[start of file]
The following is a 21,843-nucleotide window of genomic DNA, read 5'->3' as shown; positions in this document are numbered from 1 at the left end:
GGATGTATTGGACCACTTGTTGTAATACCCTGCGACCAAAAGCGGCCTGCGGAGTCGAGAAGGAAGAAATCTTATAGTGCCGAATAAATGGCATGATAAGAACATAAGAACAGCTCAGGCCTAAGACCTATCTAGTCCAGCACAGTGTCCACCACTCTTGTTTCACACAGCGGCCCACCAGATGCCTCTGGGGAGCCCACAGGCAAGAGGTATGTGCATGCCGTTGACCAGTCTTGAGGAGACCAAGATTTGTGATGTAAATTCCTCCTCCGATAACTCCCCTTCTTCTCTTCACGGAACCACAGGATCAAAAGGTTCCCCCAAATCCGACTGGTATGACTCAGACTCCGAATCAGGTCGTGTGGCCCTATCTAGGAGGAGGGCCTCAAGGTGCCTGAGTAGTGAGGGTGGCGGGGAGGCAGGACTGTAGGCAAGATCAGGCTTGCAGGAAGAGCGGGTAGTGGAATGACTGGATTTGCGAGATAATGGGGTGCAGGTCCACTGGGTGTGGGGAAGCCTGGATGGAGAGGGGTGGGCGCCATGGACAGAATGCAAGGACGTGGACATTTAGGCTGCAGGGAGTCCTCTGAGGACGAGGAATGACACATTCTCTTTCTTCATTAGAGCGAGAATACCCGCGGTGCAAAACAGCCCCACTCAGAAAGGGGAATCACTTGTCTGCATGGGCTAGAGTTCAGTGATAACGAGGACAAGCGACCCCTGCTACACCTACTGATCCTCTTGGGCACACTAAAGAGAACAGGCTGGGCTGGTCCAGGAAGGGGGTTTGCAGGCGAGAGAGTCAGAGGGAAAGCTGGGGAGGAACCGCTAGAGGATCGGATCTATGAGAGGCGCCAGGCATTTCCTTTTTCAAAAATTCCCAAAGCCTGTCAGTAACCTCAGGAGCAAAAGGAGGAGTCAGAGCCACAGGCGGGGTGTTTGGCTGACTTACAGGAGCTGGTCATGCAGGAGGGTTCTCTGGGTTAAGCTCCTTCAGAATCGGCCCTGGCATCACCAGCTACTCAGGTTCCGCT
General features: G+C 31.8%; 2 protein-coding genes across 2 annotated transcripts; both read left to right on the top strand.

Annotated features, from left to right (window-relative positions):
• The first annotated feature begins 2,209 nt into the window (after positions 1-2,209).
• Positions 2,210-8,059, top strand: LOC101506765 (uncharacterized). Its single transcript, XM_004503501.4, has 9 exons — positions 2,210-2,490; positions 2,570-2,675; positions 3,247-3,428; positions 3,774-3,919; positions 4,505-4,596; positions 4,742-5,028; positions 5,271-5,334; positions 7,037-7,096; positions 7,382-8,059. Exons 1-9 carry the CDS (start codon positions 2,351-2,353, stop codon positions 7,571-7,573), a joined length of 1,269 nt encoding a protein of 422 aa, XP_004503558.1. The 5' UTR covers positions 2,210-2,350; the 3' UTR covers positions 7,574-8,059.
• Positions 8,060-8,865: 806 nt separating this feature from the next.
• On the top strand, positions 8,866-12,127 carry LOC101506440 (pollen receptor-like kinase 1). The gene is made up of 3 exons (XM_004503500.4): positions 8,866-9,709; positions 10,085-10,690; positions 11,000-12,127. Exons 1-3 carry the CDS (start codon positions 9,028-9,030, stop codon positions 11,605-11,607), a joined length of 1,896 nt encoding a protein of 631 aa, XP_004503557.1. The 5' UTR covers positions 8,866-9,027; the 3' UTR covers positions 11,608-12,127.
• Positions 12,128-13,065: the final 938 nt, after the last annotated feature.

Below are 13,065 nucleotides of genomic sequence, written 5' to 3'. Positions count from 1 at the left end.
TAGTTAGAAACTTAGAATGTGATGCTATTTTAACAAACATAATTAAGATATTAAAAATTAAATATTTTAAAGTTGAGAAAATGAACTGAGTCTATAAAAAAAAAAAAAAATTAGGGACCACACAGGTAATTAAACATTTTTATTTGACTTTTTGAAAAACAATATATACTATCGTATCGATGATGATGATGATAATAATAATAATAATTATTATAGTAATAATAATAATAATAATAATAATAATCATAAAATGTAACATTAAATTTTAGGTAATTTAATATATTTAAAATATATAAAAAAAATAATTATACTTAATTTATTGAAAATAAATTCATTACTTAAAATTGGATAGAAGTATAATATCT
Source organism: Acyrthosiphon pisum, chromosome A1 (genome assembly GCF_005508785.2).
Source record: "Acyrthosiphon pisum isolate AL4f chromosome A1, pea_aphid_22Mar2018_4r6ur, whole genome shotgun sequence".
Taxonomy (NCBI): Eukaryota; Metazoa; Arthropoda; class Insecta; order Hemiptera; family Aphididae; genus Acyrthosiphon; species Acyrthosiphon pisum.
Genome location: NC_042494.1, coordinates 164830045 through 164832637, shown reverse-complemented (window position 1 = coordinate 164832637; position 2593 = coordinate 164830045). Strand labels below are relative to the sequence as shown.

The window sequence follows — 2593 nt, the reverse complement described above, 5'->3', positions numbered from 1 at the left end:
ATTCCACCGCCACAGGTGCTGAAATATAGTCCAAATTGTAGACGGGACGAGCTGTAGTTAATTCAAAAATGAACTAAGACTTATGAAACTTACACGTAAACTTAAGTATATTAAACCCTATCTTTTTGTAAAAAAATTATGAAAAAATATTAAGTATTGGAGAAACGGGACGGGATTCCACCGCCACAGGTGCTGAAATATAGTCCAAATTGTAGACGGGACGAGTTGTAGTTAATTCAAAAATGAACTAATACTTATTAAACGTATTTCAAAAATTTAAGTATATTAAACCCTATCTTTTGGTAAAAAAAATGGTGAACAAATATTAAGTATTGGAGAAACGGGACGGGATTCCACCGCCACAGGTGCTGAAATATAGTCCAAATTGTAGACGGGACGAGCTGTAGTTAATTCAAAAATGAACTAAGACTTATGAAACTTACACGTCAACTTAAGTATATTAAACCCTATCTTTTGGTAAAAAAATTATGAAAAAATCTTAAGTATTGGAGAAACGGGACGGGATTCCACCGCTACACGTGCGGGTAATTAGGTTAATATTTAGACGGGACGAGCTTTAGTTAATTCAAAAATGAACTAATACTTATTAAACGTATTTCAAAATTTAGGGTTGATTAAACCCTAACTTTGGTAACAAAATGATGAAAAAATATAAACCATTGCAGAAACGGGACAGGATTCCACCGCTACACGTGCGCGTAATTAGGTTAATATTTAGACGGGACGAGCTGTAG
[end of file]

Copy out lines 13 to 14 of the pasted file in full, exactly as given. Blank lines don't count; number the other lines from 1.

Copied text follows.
Source record: "Acyrthosiphon pisum isolate AL4f chromosome A1, pea_aphid_22Mar2018_4r6ur, whole genome shotgun sequence".
Taxonomy (NCBI): Eukaryota; Metazoa; Arthropoda; class Insecta; order Hemiptera; family Aphididae; genus Acyrthosiphon; species Acyrthosiphon pisum.